The underlying assumption here is that foraging is a ‘green’ activity and therefore I must be Mr Green and environmental. No, picking weeds doesn’t necessarily make you green – not unless you eat excessive amounts of chlorophyll-rich leaf curd (leaf curd, the protein extracted from leaves, is my latest Patrick Whitefield inspired obsession; p260 The Earth Care Manual) – but it does help you see in green. Foraging could play a small part in a low-carbon society, possibly contributing to the transition foods of transition towns and small scale Permaculture communities.On a larger scale it may be completely unsustainable, but that has yet to be proved. Could it be proved?

The wild food challenge

With these considerations in mind, you can imagine my thoughts on reading the following statement by Susan Campbell, who was writing for the 2004 Oxford Symposium on Food and Cookery, whose theme was ‘Wild Food’: ‘I have yet to meet,’ she claims, ‘anyone who could convince me that modern man could subsist on wild food alone, legally or illegally, the year round in a northern climate.’

Well, perhaps she has yet to meet any fist-waving, this-land-is-ours, back to-nature fools such as myself. A fool who, both ignoring the collective implications behind the phrase ‘modern man’ and, simultaneously, strangely stimulated by her reference to illegality, would take her statement as a personal challenge. Not, of course, that I would wish to indulge in any gratuitously subversive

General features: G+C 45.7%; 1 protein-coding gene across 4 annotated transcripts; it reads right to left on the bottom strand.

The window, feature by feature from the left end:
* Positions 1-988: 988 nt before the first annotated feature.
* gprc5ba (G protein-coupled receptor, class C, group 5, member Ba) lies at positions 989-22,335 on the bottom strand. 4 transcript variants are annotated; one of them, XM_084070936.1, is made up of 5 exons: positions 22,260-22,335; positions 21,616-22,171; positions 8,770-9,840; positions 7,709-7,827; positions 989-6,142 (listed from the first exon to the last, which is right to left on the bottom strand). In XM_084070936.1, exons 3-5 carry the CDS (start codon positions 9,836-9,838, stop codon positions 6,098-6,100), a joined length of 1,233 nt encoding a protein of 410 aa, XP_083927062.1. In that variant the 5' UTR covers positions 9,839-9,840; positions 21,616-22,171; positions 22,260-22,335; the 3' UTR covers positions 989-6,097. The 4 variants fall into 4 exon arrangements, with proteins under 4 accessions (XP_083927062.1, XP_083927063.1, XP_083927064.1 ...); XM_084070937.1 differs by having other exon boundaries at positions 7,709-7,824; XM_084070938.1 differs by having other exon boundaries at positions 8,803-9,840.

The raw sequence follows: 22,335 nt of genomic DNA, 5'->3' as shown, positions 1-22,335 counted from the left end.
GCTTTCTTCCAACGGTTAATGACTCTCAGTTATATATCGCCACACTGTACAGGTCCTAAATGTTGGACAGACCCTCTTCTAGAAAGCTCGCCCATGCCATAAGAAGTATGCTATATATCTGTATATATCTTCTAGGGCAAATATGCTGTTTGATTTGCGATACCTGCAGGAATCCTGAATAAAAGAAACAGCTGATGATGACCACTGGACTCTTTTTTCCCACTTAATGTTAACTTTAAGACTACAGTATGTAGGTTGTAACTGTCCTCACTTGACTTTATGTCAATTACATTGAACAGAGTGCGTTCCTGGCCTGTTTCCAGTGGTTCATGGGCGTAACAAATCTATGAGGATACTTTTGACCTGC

behaviour, paying mere lip service to the incumbent permissions demanded by an over-baked reality of private ownership. Although, when you think about the way in which a local, seasonal and invigoratingly nutritious wild food diet could counter many of the collective ills bound up within the ‘ill’ of ‘ill-egality’, and about foraging’s inherently radical and egalitarian potential, subversion clearly does have a place.

Indeed, having a place, a profoundly rooted and intimate sense of connection to one’s local environment, a genuine stake and sense of belonging, is one of foraging’s greatest gifts, informing one’s desire to nurture, value and protect as part of the reciprocal challenge of consciously interdependent living. Foraging, for me, increasingly subverts all notions of the ordinary and commonplace, revealing a magical world of simplistic complexity and natural inspiration. But, can it ultimately subvert the long-standing habitual behaviours and addiction to convenience and ease that are so often my defaults?

With my fool’s credentials laid bare, then, it is with playful aptness that I’ve decided to embrace Susan Campbell’s wild food challenge, by endeavouring to eat – or ‘subsist’, as she describes it – on nothing but 100 per cent foraged food from April Fool’s Day 2008 until 31 March 2009. It won’t be easy, and over the coming year I’ll be reporting back with updates (as well as writing more practically about wild food in general). Will it be possible, sustainable and provide information that can be extrapolated to larger groups? Will I waste away or merely survive, merely subsist? Back to my pedantic dictionary-waving antics again. Subsist: to hold out, to stand fast. Subsistence: real being.

Real being? Awakening? Foraging Buddahood or perhaps just fool’s gold? Enough. I must go and forcibly carry off some food for this wild food hobbyhorse of mine.

Fergus Drennan writes about, does research into, runs courses on and generally, lives and breathes wild food.

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For information on foraging or to get in touch, visit my website

This article first appeared in the Ecologist April 2008